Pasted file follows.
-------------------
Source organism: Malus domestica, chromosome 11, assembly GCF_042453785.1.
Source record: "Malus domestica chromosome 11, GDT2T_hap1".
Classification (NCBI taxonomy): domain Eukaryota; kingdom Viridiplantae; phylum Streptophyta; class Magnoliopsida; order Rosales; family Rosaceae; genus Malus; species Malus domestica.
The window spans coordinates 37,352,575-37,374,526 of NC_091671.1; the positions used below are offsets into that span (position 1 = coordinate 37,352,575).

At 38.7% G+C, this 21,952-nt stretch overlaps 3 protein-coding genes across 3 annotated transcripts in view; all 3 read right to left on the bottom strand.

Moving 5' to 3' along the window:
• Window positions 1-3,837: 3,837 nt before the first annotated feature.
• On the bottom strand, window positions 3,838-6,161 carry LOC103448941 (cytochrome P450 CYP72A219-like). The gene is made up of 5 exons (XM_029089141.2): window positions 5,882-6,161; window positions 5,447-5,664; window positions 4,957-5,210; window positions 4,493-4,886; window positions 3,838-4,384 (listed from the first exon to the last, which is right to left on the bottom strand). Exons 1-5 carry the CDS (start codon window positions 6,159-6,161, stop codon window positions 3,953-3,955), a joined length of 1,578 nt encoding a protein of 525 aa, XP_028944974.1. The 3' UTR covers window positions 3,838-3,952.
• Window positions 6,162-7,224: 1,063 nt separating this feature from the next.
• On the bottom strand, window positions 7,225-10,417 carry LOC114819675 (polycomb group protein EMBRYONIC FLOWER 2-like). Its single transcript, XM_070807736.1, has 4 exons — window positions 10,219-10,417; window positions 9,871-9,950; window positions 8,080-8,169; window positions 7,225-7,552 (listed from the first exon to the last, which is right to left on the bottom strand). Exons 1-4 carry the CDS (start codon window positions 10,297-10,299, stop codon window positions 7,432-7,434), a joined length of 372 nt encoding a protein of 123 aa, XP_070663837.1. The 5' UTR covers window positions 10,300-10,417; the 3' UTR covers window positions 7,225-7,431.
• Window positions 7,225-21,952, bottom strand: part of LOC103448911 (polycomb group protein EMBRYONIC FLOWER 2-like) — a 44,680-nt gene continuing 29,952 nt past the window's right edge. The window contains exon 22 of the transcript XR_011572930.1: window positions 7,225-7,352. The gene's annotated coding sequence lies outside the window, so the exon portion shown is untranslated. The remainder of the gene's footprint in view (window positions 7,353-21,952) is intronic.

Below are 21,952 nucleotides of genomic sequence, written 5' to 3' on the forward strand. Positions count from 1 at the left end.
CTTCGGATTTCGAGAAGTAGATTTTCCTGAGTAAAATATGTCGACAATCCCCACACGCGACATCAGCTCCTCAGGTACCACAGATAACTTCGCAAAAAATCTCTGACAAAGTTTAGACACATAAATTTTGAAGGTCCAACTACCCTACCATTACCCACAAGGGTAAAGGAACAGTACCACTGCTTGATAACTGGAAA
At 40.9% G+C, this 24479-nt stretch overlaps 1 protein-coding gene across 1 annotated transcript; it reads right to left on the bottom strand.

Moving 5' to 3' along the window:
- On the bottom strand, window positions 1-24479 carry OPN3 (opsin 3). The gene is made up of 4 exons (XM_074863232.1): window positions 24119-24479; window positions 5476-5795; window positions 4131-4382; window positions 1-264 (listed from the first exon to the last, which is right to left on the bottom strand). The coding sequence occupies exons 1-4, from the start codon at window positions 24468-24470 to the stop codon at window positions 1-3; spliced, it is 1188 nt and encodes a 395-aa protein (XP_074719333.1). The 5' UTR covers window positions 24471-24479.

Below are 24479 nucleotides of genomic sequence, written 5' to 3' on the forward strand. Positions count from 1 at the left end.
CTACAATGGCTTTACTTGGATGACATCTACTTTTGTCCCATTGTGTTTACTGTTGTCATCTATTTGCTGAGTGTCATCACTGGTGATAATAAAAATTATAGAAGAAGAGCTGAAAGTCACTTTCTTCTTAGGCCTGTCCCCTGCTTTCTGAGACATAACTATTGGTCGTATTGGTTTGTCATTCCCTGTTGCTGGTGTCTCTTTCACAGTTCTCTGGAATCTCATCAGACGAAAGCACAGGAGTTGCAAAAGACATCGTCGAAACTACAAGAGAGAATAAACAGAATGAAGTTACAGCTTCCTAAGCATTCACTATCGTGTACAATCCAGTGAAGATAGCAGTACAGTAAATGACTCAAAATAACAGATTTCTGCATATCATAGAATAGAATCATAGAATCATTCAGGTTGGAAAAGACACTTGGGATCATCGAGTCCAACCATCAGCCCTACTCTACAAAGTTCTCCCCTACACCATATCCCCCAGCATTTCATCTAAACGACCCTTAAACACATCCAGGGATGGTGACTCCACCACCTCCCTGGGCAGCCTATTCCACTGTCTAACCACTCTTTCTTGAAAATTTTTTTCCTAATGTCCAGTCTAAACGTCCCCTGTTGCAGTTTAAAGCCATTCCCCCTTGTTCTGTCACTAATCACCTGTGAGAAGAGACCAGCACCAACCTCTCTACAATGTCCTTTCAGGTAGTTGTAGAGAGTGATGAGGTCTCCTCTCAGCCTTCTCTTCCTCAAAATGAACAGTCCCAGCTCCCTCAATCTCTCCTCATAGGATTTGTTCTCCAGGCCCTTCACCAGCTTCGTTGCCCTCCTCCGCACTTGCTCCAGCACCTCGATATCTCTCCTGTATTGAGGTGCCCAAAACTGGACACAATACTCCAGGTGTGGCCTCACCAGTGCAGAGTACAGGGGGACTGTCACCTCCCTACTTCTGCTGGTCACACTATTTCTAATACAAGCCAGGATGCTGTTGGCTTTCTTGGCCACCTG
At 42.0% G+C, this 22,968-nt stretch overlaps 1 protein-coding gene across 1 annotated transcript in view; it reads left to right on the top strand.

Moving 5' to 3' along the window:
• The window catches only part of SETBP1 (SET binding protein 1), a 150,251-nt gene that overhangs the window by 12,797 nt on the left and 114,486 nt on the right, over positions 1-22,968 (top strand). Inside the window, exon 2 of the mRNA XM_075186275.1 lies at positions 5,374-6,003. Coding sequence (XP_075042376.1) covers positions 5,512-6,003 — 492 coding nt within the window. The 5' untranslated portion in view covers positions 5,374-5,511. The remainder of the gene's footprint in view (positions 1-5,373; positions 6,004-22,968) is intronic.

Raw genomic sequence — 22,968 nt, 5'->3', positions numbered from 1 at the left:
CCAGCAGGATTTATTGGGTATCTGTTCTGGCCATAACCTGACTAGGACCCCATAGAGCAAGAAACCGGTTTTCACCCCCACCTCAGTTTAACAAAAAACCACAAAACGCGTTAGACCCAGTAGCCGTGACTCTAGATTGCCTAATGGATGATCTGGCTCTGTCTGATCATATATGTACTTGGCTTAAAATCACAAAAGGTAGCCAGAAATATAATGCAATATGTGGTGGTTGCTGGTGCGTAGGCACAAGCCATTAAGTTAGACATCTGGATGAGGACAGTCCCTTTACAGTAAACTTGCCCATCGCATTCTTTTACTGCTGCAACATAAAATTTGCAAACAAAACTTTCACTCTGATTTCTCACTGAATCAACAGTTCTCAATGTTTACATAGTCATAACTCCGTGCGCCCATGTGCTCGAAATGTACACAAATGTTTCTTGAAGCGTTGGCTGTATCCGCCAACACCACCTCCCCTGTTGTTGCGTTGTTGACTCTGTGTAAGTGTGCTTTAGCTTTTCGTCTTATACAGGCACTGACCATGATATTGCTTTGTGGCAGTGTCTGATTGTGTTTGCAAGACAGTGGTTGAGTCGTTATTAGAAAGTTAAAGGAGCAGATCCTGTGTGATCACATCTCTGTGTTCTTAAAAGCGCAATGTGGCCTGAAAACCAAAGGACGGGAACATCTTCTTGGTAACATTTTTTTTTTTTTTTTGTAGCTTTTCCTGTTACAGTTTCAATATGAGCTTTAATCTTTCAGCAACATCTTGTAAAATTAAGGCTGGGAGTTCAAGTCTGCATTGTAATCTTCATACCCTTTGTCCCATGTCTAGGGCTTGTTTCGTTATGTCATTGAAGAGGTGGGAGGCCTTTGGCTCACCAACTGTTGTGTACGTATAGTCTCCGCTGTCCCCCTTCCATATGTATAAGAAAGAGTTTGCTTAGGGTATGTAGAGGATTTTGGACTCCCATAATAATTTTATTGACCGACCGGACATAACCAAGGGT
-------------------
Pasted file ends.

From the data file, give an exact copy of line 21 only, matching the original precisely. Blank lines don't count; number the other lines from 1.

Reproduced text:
• The window catches only part of SETBP1 (SET binding protein 1), a 150,251-nt gene that overhangs the window by 12,797 nt on the left and 114,486 nt on the right, over positions 1-22,968 (top strand). Inside the window, exon 2 of the mRNA XM_075186275.1 lies at positions 5,374-6,003. Coding sequence (XP_075042376.1) covers positions 5,512-6,003 — 492 coding nt within the window. The 5' untranslated portion in view covers positions 5,374-5,511. The remainder of the gene's footprint in view (positions 1-5,373; positions 6,004-22,968) is intronic.